According to the indictment, between January 2000 and June 28, 2005, Kurzenberger, Sr. withdrew approximately $1,517,836 from customers’ escrow accounts to cover general operating expenses of Title Insurers Agency. Additionally, between January and June 2005, Kurzenberger, Sr. continued to enter into escrow agreements, and accepted escrow deposits from customers, without disclosing that there was a deficiency in the agency’s escrow accounts.
The indictment states that on February 24, 2005, after Chicago Title Insurers discovered approximately $250,000 missing from their construction disbursing account, Kurzenberger, Sr., transferred the same amount from the main escrow account at First Bank, through his personal bank account back to the construction disbursing account to make it appear that he reimbursed the missing money rather than just moving it from one account to another.
If convicted, Kurzenberger faces a maximum penalty of twenty years in prison and or a $250,000 fine, per count of the indictment.
Title Insurers Agency, Inc. was formed in 1981 and had its main office at 226 South Meramec Avenue, Clayton, Missouri. They used two underwriters which were Chicago Title Insurance Company and Columbian National Title Insurance Company (now First American Title Insurance Company).
Hanaway commended the work performed on the case by the United States Postal Inspection Service, the Federal Bureau of Investigation, Department of Housing and Urban Development-Office of Inspector General and Assistant United States Attorney Jeffrey Jensen, who is handling the case for the U.S. Attorney’s Office.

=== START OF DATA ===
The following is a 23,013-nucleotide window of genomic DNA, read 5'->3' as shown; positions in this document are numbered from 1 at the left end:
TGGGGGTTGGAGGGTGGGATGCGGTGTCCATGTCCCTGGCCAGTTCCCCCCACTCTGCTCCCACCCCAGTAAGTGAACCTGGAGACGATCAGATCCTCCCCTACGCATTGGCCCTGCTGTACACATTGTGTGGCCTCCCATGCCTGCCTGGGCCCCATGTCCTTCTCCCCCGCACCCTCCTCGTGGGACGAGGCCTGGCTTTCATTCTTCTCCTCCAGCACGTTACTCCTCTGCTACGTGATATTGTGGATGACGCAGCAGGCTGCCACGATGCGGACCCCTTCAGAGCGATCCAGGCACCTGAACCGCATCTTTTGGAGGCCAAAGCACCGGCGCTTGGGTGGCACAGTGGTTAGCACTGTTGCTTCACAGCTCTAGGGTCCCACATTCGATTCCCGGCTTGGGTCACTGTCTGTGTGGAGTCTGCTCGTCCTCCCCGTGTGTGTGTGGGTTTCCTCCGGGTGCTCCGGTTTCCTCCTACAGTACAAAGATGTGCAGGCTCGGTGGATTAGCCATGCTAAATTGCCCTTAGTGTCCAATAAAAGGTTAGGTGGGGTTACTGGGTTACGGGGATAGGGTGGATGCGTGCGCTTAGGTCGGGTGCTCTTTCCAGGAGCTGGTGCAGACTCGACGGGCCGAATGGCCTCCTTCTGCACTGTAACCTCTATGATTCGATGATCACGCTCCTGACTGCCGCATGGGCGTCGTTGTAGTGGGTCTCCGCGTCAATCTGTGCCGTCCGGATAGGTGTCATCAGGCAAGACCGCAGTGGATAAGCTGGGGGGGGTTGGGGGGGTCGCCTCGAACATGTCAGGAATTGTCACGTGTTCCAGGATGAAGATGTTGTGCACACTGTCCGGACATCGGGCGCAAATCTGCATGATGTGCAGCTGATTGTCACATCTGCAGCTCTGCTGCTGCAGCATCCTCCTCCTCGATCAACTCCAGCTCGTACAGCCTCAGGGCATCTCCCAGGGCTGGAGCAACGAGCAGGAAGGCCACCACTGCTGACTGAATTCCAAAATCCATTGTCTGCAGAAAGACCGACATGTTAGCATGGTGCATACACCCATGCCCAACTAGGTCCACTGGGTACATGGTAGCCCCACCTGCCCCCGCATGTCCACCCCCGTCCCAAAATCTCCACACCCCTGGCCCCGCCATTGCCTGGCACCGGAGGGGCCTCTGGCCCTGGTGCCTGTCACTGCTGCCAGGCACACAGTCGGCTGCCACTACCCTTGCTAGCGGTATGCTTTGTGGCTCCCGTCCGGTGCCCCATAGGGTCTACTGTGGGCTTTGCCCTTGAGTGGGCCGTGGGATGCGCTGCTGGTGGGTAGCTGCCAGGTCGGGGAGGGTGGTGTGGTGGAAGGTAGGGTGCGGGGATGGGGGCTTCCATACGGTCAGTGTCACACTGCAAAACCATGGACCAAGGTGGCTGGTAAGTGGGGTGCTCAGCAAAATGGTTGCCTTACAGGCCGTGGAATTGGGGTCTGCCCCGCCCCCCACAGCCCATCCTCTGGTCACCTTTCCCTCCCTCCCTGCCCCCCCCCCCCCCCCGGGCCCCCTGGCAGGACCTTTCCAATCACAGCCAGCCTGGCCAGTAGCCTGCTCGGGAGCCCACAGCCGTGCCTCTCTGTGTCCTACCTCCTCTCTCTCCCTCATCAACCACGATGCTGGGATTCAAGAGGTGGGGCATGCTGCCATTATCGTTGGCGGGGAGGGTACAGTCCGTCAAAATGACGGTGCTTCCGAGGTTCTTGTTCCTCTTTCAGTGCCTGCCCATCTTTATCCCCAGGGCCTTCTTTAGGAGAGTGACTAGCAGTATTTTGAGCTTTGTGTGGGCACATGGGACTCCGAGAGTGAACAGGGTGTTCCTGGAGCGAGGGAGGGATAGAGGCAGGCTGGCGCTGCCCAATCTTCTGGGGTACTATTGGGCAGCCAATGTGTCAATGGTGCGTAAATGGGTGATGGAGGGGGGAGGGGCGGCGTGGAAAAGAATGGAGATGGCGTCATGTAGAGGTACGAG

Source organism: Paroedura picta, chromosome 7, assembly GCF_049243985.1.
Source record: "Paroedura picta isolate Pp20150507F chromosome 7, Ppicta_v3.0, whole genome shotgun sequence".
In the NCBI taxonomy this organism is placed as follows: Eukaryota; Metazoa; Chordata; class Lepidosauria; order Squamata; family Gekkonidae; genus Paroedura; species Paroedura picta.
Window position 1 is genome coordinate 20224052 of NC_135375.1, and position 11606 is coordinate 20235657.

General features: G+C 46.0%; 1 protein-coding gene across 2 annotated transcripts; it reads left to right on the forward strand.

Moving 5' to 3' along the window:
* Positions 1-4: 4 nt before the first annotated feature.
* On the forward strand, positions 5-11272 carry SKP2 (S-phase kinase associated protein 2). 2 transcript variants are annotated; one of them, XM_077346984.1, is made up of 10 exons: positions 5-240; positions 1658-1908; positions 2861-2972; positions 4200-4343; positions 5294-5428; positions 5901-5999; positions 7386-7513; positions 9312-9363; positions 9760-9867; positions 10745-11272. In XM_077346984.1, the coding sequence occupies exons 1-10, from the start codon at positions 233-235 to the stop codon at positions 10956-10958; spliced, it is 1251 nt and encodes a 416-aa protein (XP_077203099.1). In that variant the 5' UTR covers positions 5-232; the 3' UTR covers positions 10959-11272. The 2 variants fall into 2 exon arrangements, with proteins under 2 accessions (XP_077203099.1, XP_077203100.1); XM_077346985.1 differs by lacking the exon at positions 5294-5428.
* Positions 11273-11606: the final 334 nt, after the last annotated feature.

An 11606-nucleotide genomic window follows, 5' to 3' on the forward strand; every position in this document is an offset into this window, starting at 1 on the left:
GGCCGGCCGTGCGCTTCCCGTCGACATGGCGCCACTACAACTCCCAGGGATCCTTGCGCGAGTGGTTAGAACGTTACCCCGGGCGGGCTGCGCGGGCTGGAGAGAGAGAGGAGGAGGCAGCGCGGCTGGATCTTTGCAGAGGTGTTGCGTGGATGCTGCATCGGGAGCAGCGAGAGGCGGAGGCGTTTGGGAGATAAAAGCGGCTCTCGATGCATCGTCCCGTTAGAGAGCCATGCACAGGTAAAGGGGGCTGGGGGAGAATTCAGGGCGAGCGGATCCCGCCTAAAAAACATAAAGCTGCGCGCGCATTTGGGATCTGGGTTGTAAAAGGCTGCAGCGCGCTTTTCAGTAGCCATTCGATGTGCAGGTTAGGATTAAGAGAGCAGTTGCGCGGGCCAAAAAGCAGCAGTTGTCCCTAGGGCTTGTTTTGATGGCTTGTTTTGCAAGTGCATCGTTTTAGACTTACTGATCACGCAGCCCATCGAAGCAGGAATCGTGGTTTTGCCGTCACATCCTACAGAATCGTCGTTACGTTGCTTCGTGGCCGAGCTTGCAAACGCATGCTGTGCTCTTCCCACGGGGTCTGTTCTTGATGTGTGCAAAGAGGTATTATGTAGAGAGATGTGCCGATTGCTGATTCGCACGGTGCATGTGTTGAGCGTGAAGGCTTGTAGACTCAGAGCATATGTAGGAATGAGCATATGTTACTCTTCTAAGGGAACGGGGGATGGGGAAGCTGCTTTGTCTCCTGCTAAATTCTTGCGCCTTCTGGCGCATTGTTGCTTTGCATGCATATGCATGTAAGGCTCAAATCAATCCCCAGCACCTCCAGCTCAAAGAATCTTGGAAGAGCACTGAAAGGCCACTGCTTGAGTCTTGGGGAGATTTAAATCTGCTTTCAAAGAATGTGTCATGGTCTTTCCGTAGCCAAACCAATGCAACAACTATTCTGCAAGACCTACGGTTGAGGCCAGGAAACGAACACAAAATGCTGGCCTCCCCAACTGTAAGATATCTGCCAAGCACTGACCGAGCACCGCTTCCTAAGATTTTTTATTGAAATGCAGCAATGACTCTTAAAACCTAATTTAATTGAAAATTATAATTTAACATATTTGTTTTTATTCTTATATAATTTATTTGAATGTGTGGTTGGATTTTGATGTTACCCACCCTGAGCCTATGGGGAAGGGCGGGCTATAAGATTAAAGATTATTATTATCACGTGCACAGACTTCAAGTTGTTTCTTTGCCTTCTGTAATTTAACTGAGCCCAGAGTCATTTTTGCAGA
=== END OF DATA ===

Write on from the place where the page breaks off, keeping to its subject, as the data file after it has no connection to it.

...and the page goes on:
The charges set forth in an indictment are merely accusations, and each defendant is presumed innocent until and unless proven guilty.
On April 12, 2006 the St. Louis Post Dispatch reported that Thomas Kurzenberger Sr and his Andrea had been found dead at their home in Eureka, MO in what is apparantly a double suicide.
Police and Prosecutors say that the couple were distraught about the indictment of Thomas Sr, their son’s conviction and humiliated by the information that came out at their son’s trial. Court documents from the trial revealed that Kurzenberger Jr. spent from $200 to $500 a night at the Diamond Cabaret in Sauget, renamed the Penthouse Club, beginning in March 2002. There were more than 220 visits thereafter, with single-day charges peaking on July 28, 2004, at $6,666. He visited the club as often as five times a week, prosecutors said, and routinely tipped hundreds of dollars.
An attorney for Kurzenberger Sr., Art Margulis, is reported to have said that his client acted only to keep the company afloat at a time of losses, "and not for any improper purposes."
Kurzenberger Sr. was due in U.S. District Court in St. Louis today to plead guilty, said another of his lawyers, William Margulis. Under an agreement with prosecutors, Kurzenberger would have faced a prison sentence and would have had to make restitution, William Margulis said